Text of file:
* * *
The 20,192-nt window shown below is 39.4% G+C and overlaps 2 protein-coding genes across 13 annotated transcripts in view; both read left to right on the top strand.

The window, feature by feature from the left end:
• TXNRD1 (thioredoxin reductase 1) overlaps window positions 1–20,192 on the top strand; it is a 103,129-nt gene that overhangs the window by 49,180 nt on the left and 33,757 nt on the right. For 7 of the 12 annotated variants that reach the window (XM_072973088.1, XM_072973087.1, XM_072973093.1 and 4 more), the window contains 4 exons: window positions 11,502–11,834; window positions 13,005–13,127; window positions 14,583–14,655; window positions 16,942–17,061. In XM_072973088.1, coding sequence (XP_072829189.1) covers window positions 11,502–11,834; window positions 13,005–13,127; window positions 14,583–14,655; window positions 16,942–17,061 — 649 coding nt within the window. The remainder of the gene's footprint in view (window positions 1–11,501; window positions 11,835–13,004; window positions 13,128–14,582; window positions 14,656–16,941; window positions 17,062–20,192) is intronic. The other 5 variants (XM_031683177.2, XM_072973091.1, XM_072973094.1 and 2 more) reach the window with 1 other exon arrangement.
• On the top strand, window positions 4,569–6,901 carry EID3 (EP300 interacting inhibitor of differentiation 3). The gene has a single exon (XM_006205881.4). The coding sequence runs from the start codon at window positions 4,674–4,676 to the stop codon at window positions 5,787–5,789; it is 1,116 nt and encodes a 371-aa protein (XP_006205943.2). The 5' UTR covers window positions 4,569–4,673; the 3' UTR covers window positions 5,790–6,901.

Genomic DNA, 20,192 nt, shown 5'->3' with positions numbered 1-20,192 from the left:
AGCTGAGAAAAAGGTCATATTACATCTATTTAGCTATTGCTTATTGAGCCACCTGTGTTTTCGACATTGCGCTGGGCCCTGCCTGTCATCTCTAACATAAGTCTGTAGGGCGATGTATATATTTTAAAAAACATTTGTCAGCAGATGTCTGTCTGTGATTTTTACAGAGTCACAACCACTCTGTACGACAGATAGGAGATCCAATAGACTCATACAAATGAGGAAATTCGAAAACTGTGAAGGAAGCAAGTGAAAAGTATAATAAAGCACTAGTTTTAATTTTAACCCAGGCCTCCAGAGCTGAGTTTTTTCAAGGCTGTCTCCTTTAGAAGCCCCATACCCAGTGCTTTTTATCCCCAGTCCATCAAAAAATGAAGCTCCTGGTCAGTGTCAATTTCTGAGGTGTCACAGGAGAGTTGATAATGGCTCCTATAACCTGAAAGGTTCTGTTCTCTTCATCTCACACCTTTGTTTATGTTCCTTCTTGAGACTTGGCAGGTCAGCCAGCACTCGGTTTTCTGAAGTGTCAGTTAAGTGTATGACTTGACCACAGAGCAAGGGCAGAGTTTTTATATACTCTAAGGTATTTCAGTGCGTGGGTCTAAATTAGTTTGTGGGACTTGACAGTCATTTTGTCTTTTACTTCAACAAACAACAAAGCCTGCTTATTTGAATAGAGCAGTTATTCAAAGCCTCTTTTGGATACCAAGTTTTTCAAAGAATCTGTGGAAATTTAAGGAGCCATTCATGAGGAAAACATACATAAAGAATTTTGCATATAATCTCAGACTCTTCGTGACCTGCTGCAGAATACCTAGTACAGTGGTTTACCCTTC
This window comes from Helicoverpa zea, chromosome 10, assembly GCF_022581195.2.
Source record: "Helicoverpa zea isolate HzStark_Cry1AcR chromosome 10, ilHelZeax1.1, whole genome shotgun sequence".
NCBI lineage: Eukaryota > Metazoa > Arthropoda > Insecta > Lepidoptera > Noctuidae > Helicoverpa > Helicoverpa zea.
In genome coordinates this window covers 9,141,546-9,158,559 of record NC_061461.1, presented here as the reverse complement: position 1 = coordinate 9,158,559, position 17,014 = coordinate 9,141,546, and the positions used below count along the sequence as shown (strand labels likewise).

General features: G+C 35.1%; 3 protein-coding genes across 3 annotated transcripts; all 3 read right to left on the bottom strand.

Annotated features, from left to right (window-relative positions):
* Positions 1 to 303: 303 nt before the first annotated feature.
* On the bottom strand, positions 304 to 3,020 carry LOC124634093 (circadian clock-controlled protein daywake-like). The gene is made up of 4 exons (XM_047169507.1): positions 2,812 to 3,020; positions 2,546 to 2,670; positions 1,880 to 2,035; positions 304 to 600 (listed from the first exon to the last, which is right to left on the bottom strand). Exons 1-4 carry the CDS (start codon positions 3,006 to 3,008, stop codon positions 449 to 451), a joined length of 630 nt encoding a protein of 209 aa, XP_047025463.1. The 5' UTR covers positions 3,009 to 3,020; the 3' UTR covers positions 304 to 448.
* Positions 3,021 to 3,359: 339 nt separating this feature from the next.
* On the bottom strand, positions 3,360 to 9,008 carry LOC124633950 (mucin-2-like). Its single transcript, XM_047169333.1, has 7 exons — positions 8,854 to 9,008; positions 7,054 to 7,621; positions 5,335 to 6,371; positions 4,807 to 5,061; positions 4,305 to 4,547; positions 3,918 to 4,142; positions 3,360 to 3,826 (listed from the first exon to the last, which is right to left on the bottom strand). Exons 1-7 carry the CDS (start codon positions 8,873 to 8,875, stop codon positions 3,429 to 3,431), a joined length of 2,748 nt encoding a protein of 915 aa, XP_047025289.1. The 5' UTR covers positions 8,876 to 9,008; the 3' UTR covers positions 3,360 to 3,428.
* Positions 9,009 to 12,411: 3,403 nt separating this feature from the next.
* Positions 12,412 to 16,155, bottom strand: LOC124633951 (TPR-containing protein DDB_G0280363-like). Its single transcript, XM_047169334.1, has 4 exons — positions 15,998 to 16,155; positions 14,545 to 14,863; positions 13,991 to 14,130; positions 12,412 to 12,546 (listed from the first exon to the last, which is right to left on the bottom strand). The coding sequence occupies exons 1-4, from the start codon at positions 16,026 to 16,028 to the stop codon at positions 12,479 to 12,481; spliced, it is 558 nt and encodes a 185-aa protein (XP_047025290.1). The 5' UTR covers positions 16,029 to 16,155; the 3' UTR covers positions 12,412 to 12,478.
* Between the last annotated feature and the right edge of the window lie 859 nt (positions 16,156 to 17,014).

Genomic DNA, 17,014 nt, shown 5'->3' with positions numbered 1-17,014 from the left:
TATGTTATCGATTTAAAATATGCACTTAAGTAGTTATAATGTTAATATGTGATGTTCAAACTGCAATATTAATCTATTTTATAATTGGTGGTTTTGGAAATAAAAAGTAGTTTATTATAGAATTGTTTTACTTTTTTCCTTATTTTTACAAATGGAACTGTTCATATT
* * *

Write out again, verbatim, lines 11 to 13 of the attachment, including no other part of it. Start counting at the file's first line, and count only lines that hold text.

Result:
General features: G+C 35.1%; 3 protein-coding genes across 3 annotated transcripts; all 3 read right to left on the bottom strand.

Annotated features, from left to right (window-relative positions):
* Positions 1 to 303: 303 nt before the first annotated feature.